Gillian Wearing (born 1963, Britain), Self-Portrait as my Sister Jane Wearing, from the Album series, 2003. Digital print, 55 3/16" x 45 1/4" (140.1 x 114.9 cm). Albright-Knox Art Gallery, Buffalo, NY. © 2016 Gillian Wearing. (AK-654)
With the elevation in dignity and esteem that artists received during the Renaissance (ca. 1400–1600), self-portraiture came into its own. Down through the history of art, we can cite many famous artists who produced series of self-portraits. These artists created self-portraits that were basically documents of themselves.

Gillian Wearing’s self-portraits, in dress-up as family members, put a new twist to the concept of “family resemblance.”  Based on family photographs, the recreations are aided by elaborate costume and makeup. Using special masks, wigs, body-suits and clothing (with the help of artists from Madame Tussaud’s wax museum in London), she transforms herself into family members. The artist’s eyes are the only feature she does not mess with. They present a novel fascination with revealing her identity through her relatives.

Wearing’s fascination with revealing people’s often concealed inner identities brought her international acclaim in 1992. She created a series of photographs of everyday people whom she urged to write their innermost thoughts on pieces of cardboard. Her photographs explore human relationships and social behavior, extended to the private and personal. Her work is clearly influenced by documentary photography and film. Her combination of Snapshot Realism and a quest for delving into the psychological depths of an individual create a stunningly different take on portraiture in the 2000s.

Correlations to Davis programs: Explorations in Art 1 2.7; Explorations in Art 2 2.7-8 studio; Explorations in Art 3 1.1; Explorations in Art 6 1.5-6 studio; A Community Connection 7.3; Focus on Photography 5

Thursday, September 22, 2016

“Kalighat” Art

Indian art certainly has a rich and long history. I especially appreciate the aesthetic aspects of Indian art that have endured for centuries despite the fascinating multiplicity of kingdoms, vastly diverse religions, and numerous occupying cultures Indians have experienced. It’s particularly interesting that new indigenous styles evolved, despite the long occupation of India by the British.

India, Picture of a Woman, ca. 1800. Opaque watercolor on paper, 18 1/8" x 11" (46 x 28 cm). © Philadelphia Museum of Art. (PMA-2575)

While large parts of India were still ruled by the Mughal Empire (1526–1756), the British ruled major parts of India through the British East India Company (a trading corporation) from 1600 to 1858. From 1858 until 1947, the British established total control—politically, economically and militarily—over almost all of present-day India, Pakistan, and Bangladesh.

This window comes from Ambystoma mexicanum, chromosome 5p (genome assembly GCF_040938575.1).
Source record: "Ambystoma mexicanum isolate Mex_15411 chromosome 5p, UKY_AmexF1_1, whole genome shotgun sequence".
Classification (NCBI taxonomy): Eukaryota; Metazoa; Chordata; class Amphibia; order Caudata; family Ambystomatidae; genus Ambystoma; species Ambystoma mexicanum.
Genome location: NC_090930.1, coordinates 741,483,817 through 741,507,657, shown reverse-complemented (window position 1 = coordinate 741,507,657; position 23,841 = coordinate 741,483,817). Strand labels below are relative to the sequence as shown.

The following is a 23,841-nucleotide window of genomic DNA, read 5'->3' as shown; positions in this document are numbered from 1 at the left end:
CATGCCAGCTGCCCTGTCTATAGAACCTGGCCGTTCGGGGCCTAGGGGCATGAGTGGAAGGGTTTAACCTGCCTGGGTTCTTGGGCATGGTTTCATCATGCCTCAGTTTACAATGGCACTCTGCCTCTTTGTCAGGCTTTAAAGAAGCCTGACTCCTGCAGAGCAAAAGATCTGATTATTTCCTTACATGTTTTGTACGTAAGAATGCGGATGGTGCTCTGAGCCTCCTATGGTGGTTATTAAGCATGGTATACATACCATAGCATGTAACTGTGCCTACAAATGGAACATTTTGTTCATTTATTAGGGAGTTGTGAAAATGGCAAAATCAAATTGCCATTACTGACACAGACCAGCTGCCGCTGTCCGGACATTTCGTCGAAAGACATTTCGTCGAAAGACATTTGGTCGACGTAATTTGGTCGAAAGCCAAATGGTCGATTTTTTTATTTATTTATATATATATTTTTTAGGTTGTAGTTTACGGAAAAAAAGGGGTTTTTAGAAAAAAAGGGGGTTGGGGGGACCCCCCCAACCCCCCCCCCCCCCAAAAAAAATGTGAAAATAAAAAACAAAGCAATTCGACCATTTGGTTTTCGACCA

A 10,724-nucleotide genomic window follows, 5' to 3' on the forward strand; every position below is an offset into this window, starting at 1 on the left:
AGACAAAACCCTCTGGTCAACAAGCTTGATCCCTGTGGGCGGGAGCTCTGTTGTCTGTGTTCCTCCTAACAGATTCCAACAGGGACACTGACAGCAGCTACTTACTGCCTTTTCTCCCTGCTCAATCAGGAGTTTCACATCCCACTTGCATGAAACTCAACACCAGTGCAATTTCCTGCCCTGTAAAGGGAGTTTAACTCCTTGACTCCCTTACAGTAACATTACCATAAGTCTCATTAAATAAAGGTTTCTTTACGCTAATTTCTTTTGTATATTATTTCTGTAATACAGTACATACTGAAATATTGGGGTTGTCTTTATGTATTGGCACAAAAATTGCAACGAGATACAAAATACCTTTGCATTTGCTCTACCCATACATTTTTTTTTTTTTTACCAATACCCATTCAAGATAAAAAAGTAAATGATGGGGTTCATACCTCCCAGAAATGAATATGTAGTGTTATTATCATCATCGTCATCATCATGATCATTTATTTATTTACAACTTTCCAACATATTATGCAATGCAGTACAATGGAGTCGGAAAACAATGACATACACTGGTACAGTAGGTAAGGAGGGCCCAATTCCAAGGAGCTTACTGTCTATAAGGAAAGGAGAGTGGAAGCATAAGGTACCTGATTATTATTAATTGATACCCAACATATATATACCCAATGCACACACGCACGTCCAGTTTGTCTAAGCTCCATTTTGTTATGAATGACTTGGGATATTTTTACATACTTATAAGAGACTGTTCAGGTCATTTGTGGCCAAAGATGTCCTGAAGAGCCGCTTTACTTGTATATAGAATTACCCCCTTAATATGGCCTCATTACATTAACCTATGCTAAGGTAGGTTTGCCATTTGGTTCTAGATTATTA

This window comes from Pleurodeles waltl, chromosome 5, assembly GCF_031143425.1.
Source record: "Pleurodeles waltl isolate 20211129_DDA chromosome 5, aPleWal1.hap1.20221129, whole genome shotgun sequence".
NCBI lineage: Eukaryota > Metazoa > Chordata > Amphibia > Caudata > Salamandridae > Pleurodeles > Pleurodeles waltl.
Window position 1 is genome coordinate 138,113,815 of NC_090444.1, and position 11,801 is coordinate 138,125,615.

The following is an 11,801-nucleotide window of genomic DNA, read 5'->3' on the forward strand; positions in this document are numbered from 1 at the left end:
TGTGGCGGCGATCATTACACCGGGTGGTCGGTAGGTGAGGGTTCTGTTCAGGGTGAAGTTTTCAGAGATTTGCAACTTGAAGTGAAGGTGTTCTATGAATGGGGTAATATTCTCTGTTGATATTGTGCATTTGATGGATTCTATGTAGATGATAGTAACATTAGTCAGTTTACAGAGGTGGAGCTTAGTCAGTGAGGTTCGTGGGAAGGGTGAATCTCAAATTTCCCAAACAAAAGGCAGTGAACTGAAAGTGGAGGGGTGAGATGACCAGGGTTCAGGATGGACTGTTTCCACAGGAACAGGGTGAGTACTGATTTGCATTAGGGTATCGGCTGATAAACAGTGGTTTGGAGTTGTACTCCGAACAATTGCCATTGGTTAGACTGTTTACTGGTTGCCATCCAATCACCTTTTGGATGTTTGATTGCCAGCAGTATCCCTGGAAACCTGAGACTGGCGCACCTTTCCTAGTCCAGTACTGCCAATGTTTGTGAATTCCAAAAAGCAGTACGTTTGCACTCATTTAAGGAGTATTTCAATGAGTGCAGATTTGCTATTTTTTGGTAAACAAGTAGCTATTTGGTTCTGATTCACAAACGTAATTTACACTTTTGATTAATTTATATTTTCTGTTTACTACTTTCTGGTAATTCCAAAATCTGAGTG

The Persian influence of Mughal painting faded under British occupation, as regional schools reasserted indigenous painting styles and subjects. Major Indian cities, however, developed academies based on the stifling, conservative style of the Royal Academy in London.

Kolkata (Calcutta), in West Bengal, was the center of Britain's (economically motivated) "empire" in India. It was also a center for the Westernization of Indian art under British rule. Kolkata attracted many Bengali folk artists in search of employment, aside from those from the northern courts that gradually disbanded under the British. The reassertion of Indian folk art by rural Bengali artists, with faint touches of Western influence that started in the 1820s, has been called "Kalighat" style. This was named for the area around the Kali temple in Kolkata where many of the artists settled.

The vibrant Bengal folk art tradition adapted to the changing social conditions of colonialism in the creation of subject matter that was a combination of traditional Hindu subjects with single images of everyday life. Modifications on tradition included the use of watercolors instead of natural pigments, and the infusion of genre to reflect modern urban life. Unfortunately, modern printing techniques such as lithography, which made for cheap mass-production of images, eventually led to the waning in popularity of these works of art.

Narashima, the Man-Lion Avatar of Vishnu, ca. 1910. Opaque watercolor with ink, and silver leaf on paper, 17 5/16" x 11" (44 x 28 cm). © Brooklyn Museum. (BMA-594)
The liveliness of this depiction of the 4th avatar of the god Vishnu is typical of the energetic compositions of Kalighat artists. It shows Vishnu’s defeat of the demon tyrant Hiranyakashipu in his man-lion form. Hiranyakashipu had gained virtual immortality from Lord Brahma and used his power to persecute the devotees of Vishnu. When he sought to kill his own son Prahlad, who was devoted to Vishnu, Vishnu intervened as Narashima and saved him. This is a fairly traditional interpretation of the god’s avatar, with only hints at Western influence in the shading of the limbs to indicate volume, and, don’t miss the demon tyrant’s Western buckled shoe!

Man Seated in a European Chair with a Nargila Pipe, 1880. Ink and opaque watercolor on paper, 17 15/16" x 10 3/4" (45.5 x 27.4 cm). © Cleveland Museum of Art. (CL-346)

Did you know that the nargila pipe (hookah, huqqah) was developed either in Iran or India during the 1500s to “purify” tobacco smoke through water? Tobacco was introduced to the Safavid court in Iran during the late 1500s by Europeans, and ultimately to the Mughal court in India where smoking tobacco became popular among wealthy Indians. I’m not sure if the fact that this guy is sitting in an imported “European” chair makes him wealthy, but he is also wearing those buckled European shoes.